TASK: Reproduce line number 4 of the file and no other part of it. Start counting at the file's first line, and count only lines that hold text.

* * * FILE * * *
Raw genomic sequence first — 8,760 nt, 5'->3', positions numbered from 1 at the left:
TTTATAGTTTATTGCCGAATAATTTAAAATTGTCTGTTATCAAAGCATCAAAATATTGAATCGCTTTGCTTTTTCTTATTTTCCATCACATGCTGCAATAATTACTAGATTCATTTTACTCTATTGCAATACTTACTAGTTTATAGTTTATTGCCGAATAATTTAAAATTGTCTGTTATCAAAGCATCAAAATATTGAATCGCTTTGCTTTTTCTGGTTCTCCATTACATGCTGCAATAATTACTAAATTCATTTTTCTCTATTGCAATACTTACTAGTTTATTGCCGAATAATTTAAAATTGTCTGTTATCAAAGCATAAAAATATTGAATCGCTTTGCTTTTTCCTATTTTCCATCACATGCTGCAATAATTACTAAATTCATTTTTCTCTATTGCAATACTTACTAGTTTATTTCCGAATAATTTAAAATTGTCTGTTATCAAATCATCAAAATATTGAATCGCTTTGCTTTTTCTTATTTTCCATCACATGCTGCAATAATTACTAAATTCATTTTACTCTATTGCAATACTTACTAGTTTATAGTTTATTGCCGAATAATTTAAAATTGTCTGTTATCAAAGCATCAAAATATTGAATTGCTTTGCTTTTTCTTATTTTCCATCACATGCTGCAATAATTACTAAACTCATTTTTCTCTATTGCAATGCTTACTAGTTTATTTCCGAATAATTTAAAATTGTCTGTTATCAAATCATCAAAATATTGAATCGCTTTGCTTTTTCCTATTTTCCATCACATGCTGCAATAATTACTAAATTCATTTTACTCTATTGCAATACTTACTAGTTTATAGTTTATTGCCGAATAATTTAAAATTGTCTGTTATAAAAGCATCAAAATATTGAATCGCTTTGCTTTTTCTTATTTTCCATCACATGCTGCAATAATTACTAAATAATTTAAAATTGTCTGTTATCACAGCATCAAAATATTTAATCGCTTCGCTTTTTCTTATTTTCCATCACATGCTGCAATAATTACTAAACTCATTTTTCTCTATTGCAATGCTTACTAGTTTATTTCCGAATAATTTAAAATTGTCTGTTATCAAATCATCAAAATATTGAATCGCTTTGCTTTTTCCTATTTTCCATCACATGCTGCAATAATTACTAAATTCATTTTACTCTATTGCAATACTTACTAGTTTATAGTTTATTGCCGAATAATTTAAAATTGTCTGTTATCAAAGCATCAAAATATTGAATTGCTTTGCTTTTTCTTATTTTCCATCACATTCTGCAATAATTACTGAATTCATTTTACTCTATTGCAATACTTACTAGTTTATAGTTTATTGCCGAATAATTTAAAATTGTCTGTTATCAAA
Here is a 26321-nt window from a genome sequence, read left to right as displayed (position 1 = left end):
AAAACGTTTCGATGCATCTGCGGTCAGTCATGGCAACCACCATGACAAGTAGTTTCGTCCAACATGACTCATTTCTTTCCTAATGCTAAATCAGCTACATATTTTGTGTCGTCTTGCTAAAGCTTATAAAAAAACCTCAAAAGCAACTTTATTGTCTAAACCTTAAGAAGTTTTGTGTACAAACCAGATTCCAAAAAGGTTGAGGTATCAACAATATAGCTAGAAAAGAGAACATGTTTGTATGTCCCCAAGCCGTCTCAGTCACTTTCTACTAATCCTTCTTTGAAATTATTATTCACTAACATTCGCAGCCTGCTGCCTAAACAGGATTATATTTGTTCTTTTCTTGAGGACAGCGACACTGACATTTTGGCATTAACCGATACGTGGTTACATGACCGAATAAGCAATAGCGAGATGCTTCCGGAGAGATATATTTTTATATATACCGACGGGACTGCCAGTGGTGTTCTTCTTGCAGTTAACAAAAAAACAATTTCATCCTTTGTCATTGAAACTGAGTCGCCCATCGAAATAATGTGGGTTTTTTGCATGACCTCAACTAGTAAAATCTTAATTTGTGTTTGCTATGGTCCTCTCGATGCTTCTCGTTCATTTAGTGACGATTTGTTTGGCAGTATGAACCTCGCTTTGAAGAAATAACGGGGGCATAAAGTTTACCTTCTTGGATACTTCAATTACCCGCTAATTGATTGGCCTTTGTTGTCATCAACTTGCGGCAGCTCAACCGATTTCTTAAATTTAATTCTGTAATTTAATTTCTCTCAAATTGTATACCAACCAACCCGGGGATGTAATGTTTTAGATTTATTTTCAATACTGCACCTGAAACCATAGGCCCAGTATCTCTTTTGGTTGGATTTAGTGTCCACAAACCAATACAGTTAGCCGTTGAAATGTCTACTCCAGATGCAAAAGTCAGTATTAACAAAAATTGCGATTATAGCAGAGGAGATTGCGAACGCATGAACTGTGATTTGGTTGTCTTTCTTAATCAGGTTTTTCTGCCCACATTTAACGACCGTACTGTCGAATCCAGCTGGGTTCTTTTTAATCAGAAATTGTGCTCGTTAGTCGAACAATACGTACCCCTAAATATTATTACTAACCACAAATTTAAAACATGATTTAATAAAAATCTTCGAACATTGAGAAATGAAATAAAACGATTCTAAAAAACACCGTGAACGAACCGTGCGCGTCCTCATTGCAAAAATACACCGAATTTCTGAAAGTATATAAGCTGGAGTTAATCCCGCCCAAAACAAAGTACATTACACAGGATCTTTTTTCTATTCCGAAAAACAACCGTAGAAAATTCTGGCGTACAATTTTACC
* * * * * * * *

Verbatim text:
AAAACGTTTCGATGCATCTGCGGTCAGTCATGGCAACCACCATGACAAGTAGTTTCGTCCAACATGACTCATTTCTTTCCTAATGCTAAATCAGCTACATATTTTGTGTCGTCTTGCTAAAGCTTATAAAAAAACCTCAAAAGCAACTTTATTGTCTAAACCTTAAGAAGTTTTGTGTACAAACCAGATTCCAAAAAGGTTGAGGTATCAACAATATAGCTAGAAAAGAGAACATGTTTGTATGTCCCCAAGCCGTCTCAGTCACTTTCTACTAATCCTTCTTTGAAATTATTATTCACTAACATTCGCAGCCTGCTGCCTAAACAGGATTATATTTGTTCTTTTCTTGAGGACAGCGACACTGACATTTTGGCATTAACCGATACGTGGTTACATGACCGAATAAGCAATAGCGAGATGCTTCCGGAGAGATATATTTTTATATATACCGACGGGACTGCCAGTGGTGTTCTTCTTGCAGTTAACAAAAAAACAATTTCATCCTTTGTCATTGAAACTGAGTCGCCCATCGAAATAATGTGGGTTTTTTGCATGACCTCAACTAGTAAAATCTTAATTTGTGTTTGCTATGGTCCTCTCGATGCTTCTCGTTCATTTAGTGACGATTTGTTTGGCAGTATGAACCTCGCTTTGAAGAAATAACGGGGGCATAAAGTTTACCTTCTTGGATACTTCAATTACCCGCTAATTGATTGGCCTTTGTTGTCATCAACTTGCGGCAGCTCAACCGATTTCTTAAATTTAATTCTGTAATTTAATTTCTCTCAAATTGTATACCAACCAACCCGGGGATGTAATGTTTTAGATTTATTTTCAATACTGCACCTGAAACCATAGGCCCAGTATCTCTTTTGGTTGGATTTAGTGTCCACAAACCAATACAGTTAGCCGTTGAAATGTCTACTCCAGATGCAAAAGTCAGTATTAACAAAAATTGCGATTATAGCAGAGGAGATTGCGAACGCATGAACTGTGATTTGGTTGTCTTTCTTAATCAGGTTTTTCTGCCCACATTTAACGACCGTACTGTCGAATCCAGCTGGGTTCTTTTTAATCAGAAATTGTGCTCGTTAGTCGAACAATACGTACCCCTAAATATTATTACTAACCACAAATTTAAAACATGATTTAATAAAAATCTTCGAACATTGAGAAATGAAATAAAACGATTCTAAAAAACACCGTGAACGAACCGTGCGCGTCCTCATTGCAAAAATACACCGAATTTCTGAAAGTATATAAGCTGGAGTTAATCCCGCCCAAAACAAAGTACATTACACAGGATCTTTTTTCTATTCCGAAAAACAACCGTAGAAAATTCTGGCGTACAATTTTACC